Members of the Army inducted as Hampton Heroes
Each year, the Hampton Township School District honors members of the military, past and present, as Hampton Heroes.
Traditionally, the ceremony for new inductees alternated between high school, middle school, and an elementary building.
“During the pandemic, we decided to move that outside,” Superintendent Michael Loughead said at this year’s event. “I don’t think we’ll ever go back inside. Every time we go out, the weather is nice. This allows us to celebrate together and invite as many guests as possible.
Indeed, clear skies and abnormally warm temperatures greeted the Nov. 3 ceremony at Fridley Field, with members of the community joining the body of high school students to welcome the Hampton Heroes class of 2022:
• Sergeant. First Class Shawn Barber, a graduate of Hampton High School who has served in the U.S. Army since 2002, including 14 years in Special Operations Command. He was deployed 13 times for combat and diplomatic missions in Iraq, Syria, Colombia and Honduras.
Barber, whose active status kept him from attending the ceremony, plans to retire from the military in the spring and move with his family to the Pittsburgh area.
• Sergeant. Nicholas DiCaprio, a U.S. Marine Corps veteran who served in Vietnam from February 1967 to October 1968. Lifetime member of Veterans of Foreign Wars Post 3945 and American Legion Post 785, he is mentioned in the book “Impact Zone: The Battle of the DMZ”. in Vietnam, 1967-1968,” a combat memoir by fellow Marine James S. Brown.
• Cap. Robert Gettings, who joined the Marines in September 1970. He was stationed at Guantanamo Bay Army Base and also served in a reconnaissance battalion at Camp Lejeune, NC
• Petty Officer 3rd Class John E. Myros, who was in the Navy Seabees from 1967 to 1969. He was wounded in action in July 1968 while serving in Vietnam.
• Sergeant. Patrick James Peavornick, active in the Marine Corps from 1965 to 1968, served in Vietnam the intervening two years. He received two Purple Hearts
“Let me say how humbled and honored I feel to be on this podium with these incredible veterans,” Lughead said.
The guest speaker for the ceremony was Dr. Elaine Berkowitz, a retired Army lieutenant colonel and practicing dentist in the North Hills. She wrote an autobiography, “Live Life…Love Country,” about her time in the military, from enlistment in 1974 to retirement in 2012.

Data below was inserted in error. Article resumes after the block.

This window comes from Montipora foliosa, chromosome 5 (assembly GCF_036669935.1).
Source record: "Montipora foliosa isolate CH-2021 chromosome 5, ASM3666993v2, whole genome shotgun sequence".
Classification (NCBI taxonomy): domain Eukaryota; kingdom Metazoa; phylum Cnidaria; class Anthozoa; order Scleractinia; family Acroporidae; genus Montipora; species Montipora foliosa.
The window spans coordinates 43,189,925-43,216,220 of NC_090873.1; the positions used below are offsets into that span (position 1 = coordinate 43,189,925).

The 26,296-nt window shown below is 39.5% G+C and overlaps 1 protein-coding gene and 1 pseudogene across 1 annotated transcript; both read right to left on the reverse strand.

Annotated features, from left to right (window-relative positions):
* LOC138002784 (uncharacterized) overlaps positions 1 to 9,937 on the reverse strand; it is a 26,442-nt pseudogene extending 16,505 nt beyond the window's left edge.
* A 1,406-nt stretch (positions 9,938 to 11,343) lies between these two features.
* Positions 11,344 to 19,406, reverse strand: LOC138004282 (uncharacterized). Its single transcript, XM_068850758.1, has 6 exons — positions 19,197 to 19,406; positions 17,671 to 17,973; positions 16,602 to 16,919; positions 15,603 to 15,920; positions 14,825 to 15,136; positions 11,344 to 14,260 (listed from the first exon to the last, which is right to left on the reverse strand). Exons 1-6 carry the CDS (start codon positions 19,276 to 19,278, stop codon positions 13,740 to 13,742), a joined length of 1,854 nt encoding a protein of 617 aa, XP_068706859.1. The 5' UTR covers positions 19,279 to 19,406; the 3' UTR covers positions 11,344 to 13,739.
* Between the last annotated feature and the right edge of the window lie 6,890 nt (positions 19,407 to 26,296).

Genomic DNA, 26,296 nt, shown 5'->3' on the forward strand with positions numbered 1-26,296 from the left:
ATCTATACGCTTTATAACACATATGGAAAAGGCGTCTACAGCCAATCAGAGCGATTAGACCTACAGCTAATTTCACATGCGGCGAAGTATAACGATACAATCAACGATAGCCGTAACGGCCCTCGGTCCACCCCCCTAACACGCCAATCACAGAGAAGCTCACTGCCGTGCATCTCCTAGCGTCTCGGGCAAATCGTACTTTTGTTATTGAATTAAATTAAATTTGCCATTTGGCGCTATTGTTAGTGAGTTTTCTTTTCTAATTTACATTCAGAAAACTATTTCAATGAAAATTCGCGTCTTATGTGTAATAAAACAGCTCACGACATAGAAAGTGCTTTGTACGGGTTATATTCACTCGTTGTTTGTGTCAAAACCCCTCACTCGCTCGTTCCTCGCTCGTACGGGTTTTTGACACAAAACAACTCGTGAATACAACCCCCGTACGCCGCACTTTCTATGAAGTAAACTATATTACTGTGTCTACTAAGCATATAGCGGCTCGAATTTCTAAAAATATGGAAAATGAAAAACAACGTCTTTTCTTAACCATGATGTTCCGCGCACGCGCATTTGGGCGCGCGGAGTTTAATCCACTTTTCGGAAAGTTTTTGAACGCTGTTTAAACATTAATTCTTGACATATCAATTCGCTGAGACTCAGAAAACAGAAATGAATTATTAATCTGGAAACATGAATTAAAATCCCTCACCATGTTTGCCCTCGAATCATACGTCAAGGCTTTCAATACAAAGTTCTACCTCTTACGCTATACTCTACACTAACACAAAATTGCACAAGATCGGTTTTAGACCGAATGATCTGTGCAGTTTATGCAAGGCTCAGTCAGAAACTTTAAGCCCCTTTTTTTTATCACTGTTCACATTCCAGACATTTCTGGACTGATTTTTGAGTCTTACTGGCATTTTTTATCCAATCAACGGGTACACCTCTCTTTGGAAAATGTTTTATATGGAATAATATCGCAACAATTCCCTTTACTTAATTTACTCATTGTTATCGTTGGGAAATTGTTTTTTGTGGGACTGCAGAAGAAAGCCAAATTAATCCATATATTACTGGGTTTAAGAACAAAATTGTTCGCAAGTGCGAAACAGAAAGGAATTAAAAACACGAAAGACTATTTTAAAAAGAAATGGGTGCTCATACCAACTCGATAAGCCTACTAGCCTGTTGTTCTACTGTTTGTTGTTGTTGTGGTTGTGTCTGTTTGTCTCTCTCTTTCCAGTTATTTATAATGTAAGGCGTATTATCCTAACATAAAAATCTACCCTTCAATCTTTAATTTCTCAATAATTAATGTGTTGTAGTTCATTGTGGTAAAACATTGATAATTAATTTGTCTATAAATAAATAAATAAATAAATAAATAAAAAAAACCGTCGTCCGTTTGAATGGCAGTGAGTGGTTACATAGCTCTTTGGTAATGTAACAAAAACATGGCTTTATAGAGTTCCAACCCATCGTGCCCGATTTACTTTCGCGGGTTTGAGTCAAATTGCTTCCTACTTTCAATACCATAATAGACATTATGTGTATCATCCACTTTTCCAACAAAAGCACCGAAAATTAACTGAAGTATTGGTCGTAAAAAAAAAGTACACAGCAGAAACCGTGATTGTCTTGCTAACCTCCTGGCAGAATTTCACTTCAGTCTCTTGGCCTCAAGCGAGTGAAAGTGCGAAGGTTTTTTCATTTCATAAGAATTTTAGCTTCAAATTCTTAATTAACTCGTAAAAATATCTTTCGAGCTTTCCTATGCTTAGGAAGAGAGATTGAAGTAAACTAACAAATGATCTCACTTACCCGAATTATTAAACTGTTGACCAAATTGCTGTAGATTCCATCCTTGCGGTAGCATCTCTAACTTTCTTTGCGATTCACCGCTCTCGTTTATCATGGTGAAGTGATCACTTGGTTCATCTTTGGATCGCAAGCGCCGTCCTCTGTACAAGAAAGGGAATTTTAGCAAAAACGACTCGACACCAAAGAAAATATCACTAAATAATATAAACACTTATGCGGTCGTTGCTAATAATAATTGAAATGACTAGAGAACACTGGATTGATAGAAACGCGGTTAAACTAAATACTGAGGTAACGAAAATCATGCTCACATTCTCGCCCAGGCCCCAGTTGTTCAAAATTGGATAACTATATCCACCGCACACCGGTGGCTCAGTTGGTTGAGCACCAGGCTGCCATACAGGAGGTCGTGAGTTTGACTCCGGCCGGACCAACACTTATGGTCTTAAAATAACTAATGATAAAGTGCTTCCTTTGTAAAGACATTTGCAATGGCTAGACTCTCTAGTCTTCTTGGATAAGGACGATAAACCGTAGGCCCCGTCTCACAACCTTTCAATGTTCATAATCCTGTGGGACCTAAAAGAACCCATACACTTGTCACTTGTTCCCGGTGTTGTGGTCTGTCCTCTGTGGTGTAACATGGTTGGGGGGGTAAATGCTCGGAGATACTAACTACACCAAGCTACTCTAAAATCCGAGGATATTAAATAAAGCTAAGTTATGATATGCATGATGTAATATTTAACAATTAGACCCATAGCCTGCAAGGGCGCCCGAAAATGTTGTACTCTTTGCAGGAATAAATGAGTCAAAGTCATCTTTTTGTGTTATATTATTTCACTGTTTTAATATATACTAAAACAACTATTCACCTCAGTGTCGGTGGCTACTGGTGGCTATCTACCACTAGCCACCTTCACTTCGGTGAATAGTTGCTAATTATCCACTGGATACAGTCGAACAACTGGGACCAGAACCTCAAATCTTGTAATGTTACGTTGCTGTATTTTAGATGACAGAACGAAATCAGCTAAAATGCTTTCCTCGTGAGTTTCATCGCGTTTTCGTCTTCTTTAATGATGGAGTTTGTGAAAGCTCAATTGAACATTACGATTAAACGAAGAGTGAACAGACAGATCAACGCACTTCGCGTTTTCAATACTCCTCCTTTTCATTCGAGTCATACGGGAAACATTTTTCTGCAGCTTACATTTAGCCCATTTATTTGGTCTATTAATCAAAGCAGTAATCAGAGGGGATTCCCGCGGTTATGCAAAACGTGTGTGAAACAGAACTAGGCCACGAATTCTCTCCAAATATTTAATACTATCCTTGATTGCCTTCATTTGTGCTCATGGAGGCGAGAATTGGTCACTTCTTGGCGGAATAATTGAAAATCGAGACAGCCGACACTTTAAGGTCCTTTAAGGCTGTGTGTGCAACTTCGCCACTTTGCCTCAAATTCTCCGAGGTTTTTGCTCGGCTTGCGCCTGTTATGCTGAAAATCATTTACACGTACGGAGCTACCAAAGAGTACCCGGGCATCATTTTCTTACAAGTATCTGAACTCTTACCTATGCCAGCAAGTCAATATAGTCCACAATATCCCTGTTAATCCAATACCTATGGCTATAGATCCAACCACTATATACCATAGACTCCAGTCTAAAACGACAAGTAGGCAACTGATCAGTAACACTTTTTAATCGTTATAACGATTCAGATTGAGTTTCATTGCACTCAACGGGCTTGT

“In Iraq, I promised my friends here at home that I wouldn’t volunteer to do anything dangerous,” she said of one of her deployments. “But I did. I went out as the only doctor in a caravan to treat people in the villages, little in dentistry, but important in first aid.
Twice she was flown out of the country for treatment of injuries, including to Landstuhl Regional Medical Center in Germany.
Berkowitz has also served in the Republic of Kosovo, which last year awarded him an honorary doctorate, an honorary title recognizing his work in helping provide health care to the country’s citizens and training medical professionals.
“I taught doctors and dentists how to organize a forensic panel to identify bodies with dental records,” she said as an example.
To open the Hampton Heroes event, high school band member Brooks Brady performed “Reveille.” Classmates Jason Andrews and Brittney Towers closed the proceedings by playing “Taps.”
In between, the Hampton High School Choir sang “The Star-Spangled Banner,” conducted by Ryan Meyer. The school’s wind ensemble, conducted by Chad Himmler, performed “Marches of the Armed Forces” and “America, the Beautiful”.
Marlee Rudy, president of the high school history club, gave a brief overview of Veterans Day, which was originally called Armistice Day to mark the end of World War I on November 11 1918. In 1954, Congress changed the name to honor veterans. of all wars.
Other students taking an active part in the ceremony included Molly Bernett, Kelly Gibson, Ben Ritz and Kai Suyama.
Following the event, six veterans visited the school, bringing military memorabilia, for a “living museum experience.”
“Please take time during your lunch period to speak with the veterans and also to thank them for their service,” Rebecca Cunningham, assistant superintendent of the school district, told the students.
The principal of the school, Marguerite Imbarlina, expressed her collective gratitude to the guests of honor.
“On behalf of the faculty, staff, and students of Hampton High School, I want to thank you for your service to our country, your unwavering commitment to freedom, and your willingness to make sacrifices for others,” she said. “We recognize that your commitment to democracy comes at a price, and we will always be grateful for your service.”
Harry Funk is a news editor for Tribune-Review. You can contact Harry at [email protected]